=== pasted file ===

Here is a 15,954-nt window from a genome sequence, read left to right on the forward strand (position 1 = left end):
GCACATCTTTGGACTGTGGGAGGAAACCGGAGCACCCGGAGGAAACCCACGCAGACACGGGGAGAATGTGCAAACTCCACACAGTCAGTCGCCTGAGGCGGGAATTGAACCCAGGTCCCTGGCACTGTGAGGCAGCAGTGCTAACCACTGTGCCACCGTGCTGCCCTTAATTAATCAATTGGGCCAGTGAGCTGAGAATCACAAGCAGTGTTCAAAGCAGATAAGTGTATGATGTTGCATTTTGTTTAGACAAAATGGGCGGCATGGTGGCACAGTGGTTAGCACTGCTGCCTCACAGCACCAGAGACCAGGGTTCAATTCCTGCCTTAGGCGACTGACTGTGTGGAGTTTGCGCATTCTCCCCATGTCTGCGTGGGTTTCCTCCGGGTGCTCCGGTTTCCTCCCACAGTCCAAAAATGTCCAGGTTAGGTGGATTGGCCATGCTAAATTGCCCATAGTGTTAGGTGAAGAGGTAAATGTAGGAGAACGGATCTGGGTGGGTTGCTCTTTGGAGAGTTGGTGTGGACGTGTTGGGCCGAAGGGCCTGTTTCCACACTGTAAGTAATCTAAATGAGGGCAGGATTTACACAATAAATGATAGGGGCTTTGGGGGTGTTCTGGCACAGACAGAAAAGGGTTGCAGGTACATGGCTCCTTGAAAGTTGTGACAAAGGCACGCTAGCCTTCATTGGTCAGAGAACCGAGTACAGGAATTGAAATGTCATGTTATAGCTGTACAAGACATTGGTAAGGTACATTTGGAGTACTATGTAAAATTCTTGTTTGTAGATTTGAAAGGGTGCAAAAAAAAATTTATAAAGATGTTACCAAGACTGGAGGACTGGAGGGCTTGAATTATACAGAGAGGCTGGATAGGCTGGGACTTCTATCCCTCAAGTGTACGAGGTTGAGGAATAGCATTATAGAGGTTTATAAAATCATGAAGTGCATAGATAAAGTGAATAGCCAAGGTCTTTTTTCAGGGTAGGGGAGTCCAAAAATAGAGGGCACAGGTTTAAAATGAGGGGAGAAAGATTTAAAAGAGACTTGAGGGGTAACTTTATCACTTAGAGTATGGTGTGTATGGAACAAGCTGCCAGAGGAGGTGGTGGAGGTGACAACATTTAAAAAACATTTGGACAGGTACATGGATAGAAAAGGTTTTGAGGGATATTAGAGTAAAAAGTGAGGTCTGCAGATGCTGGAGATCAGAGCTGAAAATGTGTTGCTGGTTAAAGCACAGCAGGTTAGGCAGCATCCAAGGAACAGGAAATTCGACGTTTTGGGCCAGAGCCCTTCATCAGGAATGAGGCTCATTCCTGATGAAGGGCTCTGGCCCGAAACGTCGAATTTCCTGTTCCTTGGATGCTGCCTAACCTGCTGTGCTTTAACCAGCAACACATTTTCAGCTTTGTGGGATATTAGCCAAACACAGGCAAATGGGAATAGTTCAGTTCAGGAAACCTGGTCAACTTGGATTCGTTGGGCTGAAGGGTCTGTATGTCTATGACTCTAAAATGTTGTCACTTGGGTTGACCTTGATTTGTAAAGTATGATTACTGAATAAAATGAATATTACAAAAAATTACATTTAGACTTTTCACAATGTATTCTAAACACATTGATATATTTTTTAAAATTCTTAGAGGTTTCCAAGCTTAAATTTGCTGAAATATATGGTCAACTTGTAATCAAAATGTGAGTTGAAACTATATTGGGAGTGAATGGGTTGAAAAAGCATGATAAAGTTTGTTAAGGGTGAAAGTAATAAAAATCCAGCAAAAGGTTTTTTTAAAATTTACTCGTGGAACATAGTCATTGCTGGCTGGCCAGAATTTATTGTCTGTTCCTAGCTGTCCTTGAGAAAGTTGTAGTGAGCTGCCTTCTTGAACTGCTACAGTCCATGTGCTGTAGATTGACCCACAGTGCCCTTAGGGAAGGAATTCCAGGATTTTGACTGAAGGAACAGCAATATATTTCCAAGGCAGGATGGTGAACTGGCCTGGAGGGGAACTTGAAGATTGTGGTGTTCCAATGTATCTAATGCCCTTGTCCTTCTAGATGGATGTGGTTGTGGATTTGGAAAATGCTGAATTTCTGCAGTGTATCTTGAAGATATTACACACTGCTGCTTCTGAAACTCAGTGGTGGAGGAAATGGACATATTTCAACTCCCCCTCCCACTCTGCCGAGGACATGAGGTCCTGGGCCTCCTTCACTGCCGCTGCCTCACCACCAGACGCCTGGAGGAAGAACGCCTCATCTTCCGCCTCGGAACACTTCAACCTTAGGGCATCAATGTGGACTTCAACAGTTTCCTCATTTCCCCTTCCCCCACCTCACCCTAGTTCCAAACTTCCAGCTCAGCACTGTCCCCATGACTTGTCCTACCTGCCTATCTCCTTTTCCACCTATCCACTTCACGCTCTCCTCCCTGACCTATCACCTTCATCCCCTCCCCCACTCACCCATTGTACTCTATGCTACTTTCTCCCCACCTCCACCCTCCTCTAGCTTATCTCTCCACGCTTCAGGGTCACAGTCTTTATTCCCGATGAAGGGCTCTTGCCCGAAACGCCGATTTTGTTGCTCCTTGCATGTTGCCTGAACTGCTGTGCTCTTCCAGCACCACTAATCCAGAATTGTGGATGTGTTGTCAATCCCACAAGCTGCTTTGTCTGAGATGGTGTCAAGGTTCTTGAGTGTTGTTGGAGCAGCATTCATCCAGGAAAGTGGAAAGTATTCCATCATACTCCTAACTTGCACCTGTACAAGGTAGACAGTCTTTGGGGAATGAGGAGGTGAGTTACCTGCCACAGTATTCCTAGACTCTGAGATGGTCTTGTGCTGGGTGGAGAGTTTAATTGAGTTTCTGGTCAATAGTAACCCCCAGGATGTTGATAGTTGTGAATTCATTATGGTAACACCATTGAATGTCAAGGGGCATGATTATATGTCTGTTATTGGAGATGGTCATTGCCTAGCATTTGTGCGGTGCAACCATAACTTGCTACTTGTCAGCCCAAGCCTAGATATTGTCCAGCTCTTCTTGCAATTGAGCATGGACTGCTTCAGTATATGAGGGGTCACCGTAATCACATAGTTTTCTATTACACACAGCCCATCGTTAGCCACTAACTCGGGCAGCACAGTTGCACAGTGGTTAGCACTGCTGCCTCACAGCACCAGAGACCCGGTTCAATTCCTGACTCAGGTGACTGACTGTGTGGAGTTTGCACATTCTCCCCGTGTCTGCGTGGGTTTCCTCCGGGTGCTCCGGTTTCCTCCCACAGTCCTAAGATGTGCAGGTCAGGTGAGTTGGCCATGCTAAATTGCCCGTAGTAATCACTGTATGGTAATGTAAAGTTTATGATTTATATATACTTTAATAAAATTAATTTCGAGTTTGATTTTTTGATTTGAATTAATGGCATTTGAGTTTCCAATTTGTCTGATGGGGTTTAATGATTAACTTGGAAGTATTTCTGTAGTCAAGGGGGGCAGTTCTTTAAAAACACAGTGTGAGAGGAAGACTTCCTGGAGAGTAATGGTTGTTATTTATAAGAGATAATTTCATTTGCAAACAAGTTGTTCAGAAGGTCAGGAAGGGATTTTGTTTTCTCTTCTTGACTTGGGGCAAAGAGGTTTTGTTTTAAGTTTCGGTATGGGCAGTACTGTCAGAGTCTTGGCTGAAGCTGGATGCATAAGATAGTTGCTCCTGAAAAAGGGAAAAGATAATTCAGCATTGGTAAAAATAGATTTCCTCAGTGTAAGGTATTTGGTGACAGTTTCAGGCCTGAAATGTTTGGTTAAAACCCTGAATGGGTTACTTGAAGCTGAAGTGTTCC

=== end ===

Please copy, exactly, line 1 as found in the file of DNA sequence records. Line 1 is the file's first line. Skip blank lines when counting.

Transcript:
Here is a 15,954-nt window from a genome sequence, read left to right on the forward strand (position 1 = left end):